Posted by Admin on December 14, 2015
This is a debate that has been argued for over a decade now. But even that question itself needs to be broken down in order to properly examine the answers that are available. If cell phones are not the only cause of cancer, are they increasing the risk of cancer - or at least certain types of cancer? It seems almost everyone has had someone in their family or friend circle develop this terrible disease. It definitely was not so, twenty years ago - nor were cell phones around then.
Is this just a coincidence, or is there a co-relation? It has been twenty-five years since we have been told that the research is "inconclusive." In this article, we’re going to examine the latest research and developments that might help us lean on one side or another, in this 25 years long saga.
You can’t go anywhere without seeing dozens of people furiously typing away on a cell phone. No longer exclusively used for making calls, smart phones allow for texting, online shopping, GPS directions, sending emails, managing business, and playing games. Almost all of us have that one friend who never looks up from their phone during a meal. And the risks of texting and driving are becoming more and more apparent with every passing day. How many near accidents have you had due to someone looking at their cell phone instead of the road?
As an increased number of individuals are coming to rely on cell phones, that increases the amount of signals bouncing through air all around us. According to www.cancer.gov, there are three main reasons why people believe our increased reliance on cell phones may lead to the growing number of cancer victims:
"Cell phones emit radiofrequency energy (radio waves), a form of non-ionizing radiation. Tissues nearest to where the phone is held can absorb this energy.
The number of cell phone users has increased rapidly. As of 2010, there were more than 303 million subscribers to cell phone service in the United States, according to the Cellular Telecommunications and Internet Association. This is a nearly threefold increase from the 110 million users in 2000. Globally, the number of cell phone subscriptions is estimated by the International Telecommunications Union to be 5 billion.
Over time, the number of cell phone calls per day, the length of each call, and the amount of time people use cell phones have increased. Cell phone technology has also undergone substantial changes."(1)
Radiofrequency? Radiation? That sounds a bit scary. Yes, we live in Digital Age when we feel the world around us slipping more and more into the realm of Science Fiction, and so we have all heard the term radiofrequency before. But have we ever stopped to think about what kind of effect that is having on our bodies? I vividly remembering a babysitter warning me not to stand too close to the microwave while it was in use due to radiation. So how true was that warning? And does that really have anything to do with cell phones?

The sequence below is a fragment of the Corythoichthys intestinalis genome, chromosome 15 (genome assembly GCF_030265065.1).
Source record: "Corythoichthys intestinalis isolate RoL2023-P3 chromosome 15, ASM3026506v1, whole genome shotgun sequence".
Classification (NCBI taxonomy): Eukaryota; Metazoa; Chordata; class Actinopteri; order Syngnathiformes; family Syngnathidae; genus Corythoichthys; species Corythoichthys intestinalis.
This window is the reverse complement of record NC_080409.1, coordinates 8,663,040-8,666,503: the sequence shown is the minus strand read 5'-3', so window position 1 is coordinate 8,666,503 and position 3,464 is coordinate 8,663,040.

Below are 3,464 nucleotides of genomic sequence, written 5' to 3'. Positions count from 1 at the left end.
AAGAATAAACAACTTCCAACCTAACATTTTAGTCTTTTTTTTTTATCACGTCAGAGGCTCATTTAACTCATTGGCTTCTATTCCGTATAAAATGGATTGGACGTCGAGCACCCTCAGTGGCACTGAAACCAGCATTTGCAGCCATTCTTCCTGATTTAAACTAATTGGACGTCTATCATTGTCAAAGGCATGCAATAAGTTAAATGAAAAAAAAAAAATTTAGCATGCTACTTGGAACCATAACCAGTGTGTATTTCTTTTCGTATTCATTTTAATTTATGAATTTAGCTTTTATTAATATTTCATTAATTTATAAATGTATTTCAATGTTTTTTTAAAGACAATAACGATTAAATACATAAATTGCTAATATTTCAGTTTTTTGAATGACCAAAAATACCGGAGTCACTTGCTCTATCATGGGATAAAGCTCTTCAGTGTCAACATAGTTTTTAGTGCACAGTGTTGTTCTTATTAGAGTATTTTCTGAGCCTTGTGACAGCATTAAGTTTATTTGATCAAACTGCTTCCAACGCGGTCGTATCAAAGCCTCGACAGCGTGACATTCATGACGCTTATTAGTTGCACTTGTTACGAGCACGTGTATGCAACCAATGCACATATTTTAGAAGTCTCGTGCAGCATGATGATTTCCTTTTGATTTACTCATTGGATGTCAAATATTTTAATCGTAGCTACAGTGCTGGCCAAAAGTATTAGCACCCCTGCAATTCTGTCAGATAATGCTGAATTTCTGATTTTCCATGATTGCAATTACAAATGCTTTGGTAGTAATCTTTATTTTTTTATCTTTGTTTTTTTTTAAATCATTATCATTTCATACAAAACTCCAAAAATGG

The website goes on to examine the possible effects that these radiofrequencies can have on the brain and the rest of the human body.
"The only known biological effect of radiofrequency energy is heating. The ability of microwave ovens to heat food is one example of this effect of radiofrequency energy. Radiofrequency exposure from cell phone use does cause heating; however, it is not sufficient to measurably increase body temperature.
A recent study showed that when people used a cell phone for 50 minutes, brain tissues on the same side of the head as the phone’s antenna metabolized more glucose than did tissues on the opposite side of the brain (2). The researchers noted that the results are preliminary, and possible health outcomes from this increase in glucose metabolism are still unknown."(1)
And, in addition:
“Although there have been some concerns that radiofrequency energy from cell phones held closely to the head may affect the brain and other tissues, to date there is no evidence from studies of cells, animals, or humans that radiofrequency energy can cause cancer.
It is generally accepted that damage to DNA is necessary for cancer to develop. However, radiofrequency energy, unlike ionizing radiation, does not cause DNA damage in cells, and it has not been found to cause cancer in animals or to enhance the cancer-causing effects of known chemical carcinogens in animals (3–5).”(1)
This particular article makes it sound as though the threat level is quite minimal. Despite the radiofrequencies all around us, without damage to our DNA it is quite unlikely that cancer would start forming as a result of extreme cell phone usage. And if that’s the case, then there really is no reason to worry or fear.
But, I prefer to hear a few scientifically supported theories from a variety of credible sources before I let my mind be swayed one way or another. So let’s take a look at what a couple of other sources say.
Jumping over to www.mayoclinic.org, they seem to agree with our previous findings:
“For now, no one knows if cellphones are capable of causing cancer. Although long-term studies are ongoing, to date there's no convincing evidence that cellphone use increases the risk of cancer.”(2)
So if there is no conclusive evidence that supports the theory that cell phones cause cancer, then why do so many people believe it to be so? And for that matter, why do the number of cancer cases seem to increase as the number of cell phones in circulation increases?
This could simply be a coincidence, or it could be that there are just lot more ways of tracking the number of cancer cases than they used to be. Yet, even with above findings, people worry that our technological advancements are affecting our health negatively.
With so many people asking the question, it is only natural that many of the popular resource guides would begin their own research and documentation as well.